What is the Internal Capsule?

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  • Written By: Meshell Powell
  • Edited By: Jenn Walker
  • Last Modified Date: 02 December 2018
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The internal capsule is an area of the brain that is comprised of white matter. This material is a crucial part of the central nervous system, as it carries messages to the gray matter portions of the brain. The internal capsule is responsible for separating the thalamus as well as the caudate nucleus from the structure known as the lenticular nucleus.

The thalamus is a mass of grey matter in the brain that is responsible for motor function. The caudate nucleus assists with coordination as well as some body movements. The internal capsule works to separate these areas of the brain from the lenticular nucleus, a large area of grey matter within the brain. An axon is a type of fiber found inside of nerve cells called neurons. The axons found in this area are described as both ascending and descending.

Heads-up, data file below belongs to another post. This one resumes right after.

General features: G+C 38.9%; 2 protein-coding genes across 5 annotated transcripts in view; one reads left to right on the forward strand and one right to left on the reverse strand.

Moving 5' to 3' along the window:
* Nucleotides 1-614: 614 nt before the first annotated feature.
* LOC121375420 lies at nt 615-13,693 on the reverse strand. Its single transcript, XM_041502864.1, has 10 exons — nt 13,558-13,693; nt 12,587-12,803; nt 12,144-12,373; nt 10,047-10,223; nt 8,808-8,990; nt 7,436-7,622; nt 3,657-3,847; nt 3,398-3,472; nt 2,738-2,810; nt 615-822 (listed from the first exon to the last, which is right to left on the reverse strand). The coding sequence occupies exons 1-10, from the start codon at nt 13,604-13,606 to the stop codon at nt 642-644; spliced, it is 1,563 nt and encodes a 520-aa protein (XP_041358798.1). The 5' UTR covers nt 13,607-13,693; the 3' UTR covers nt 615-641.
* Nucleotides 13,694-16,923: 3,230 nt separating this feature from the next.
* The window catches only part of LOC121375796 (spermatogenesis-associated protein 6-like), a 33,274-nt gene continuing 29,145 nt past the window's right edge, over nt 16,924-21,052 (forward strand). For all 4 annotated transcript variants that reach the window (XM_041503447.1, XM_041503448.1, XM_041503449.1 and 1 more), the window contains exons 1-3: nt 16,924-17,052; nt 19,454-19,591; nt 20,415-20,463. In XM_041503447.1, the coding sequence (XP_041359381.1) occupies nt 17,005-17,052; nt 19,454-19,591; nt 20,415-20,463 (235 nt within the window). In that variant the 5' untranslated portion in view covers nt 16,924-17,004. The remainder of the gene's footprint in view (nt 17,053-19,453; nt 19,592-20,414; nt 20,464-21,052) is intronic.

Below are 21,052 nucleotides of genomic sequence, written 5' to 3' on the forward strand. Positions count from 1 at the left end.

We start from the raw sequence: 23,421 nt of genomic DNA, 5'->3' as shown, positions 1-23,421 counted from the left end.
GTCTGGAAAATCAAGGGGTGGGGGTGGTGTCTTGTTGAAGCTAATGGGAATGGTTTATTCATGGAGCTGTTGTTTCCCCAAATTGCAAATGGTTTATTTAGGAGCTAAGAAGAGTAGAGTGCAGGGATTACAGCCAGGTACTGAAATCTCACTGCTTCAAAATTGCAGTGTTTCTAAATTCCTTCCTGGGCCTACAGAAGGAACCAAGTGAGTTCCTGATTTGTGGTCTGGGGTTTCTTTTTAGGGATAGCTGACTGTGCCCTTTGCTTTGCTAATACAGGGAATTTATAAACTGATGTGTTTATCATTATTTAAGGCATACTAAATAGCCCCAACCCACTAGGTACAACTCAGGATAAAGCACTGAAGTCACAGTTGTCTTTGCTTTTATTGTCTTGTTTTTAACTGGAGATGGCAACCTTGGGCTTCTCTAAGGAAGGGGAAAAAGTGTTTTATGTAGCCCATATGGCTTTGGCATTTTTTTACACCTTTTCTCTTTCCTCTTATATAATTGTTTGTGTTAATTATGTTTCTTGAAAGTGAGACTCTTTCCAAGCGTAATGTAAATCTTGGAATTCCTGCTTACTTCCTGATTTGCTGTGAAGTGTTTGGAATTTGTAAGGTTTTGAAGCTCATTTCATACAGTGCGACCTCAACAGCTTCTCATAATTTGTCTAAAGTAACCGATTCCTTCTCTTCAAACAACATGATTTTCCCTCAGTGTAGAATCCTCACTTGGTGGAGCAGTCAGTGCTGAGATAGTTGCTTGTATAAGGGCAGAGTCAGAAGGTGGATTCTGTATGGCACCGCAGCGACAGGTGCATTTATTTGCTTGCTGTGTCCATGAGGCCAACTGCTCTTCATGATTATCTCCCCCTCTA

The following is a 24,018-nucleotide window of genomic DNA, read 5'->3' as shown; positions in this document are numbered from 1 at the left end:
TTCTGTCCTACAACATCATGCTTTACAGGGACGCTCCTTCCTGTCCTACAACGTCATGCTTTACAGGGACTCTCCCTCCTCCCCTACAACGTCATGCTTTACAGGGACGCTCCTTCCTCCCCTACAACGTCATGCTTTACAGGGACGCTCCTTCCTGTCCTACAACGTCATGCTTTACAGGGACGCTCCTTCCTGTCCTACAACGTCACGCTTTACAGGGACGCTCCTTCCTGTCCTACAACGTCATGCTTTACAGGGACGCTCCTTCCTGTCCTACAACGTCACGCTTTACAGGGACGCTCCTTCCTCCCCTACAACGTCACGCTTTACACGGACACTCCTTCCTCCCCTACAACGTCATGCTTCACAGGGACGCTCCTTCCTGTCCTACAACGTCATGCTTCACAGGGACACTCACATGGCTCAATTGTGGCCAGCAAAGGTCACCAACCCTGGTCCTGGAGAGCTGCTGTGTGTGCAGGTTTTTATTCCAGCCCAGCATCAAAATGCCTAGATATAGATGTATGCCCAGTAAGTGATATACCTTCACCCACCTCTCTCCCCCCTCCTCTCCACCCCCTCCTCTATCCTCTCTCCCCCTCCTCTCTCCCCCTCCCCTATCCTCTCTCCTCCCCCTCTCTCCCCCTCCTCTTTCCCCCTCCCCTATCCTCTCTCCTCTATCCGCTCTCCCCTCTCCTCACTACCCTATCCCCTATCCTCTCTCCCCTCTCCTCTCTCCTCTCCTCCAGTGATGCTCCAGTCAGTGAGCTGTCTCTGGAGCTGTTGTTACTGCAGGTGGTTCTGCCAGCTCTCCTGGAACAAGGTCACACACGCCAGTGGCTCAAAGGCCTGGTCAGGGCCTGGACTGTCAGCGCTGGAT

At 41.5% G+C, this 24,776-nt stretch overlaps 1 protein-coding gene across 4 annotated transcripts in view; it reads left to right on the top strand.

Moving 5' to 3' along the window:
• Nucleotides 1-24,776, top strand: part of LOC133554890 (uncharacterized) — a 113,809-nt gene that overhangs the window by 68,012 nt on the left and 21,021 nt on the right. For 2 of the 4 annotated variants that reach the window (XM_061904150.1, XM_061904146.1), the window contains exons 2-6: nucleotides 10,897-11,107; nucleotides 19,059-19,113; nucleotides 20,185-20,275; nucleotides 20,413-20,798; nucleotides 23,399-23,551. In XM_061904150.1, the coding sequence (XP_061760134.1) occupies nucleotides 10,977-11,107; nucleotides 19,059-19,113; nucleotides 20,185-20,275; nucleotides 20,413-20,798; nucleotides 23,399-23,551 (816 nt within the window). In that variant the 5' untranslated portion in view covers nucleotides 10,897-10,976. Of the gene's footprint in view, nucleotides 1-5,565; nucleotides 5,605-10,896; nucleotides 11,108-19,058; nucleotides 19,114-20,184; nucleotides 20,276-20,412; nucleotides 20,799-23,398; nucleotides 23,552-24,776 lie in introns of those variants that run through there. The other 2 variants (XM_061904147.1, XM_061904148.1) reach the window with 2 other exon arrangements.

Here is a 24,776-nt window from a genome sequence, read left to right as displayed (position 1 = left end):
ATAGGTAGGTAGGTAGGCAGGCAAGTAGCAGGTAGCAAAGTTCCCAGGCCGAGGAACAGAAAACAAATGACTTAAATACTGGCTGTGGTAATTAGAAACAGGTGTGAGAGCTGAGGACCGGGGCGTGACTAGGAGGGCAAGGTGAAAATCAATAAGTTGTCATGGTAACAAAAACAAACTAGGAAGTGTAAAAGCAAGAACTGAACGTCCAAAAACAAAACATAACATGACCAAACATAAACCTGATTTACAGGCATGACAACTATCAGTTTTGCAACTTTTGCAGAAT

The blood supply to the area comes from the lenticulostriate arteries, which are branches of the middle cerebral artery. Due to the small size of these arteries as well as their location, they are particularly vulnerable to damage. This often occurs due to hypertension or vessel rupture.


A lacunar stroke is an example of a damaged artery affecting the internal capsule of the brain. This occurs when one of the arteries supplying blood to the area becomes blocked. A blockage may be caused by advanced age or diabetes. Studies also show that this type of stroke is more common among patients who smoke than in those who do not.

Hemiparesis, or weakness located on one side of the body, is a common symptom of a lacunar stroke. Partial paralysis can also become present in some cases. Physical and occupational therapy can often help the patient recover some of the lost functioning after a stroke occurs. Depending upon the extent of the damage, surgical intervention is sometimes indicated.

Lesions on parts of the internal capsule can affect the connection between the brain stem and the cerebral cortex, called the corticobulbar tract. This region of white matter controls motor function in the neck, face and head. Depending on the area of the corticobulbar tract that is affected, damage can result in a loss of control over the upper facial muscles — eyebrows and forehead area — or the lower muscles — mouth and cheek area.

Prognosis following damage to this area of the brain depends upon the extent of the damage as well as the individual patient's response to treatment. It is essential to have a medical professional closely follow the patient's progress. It is not always possible for the patient to regain all of the lost functioning sustained from the injury, but with proper treatment, the quality of life can often be vastly improved.


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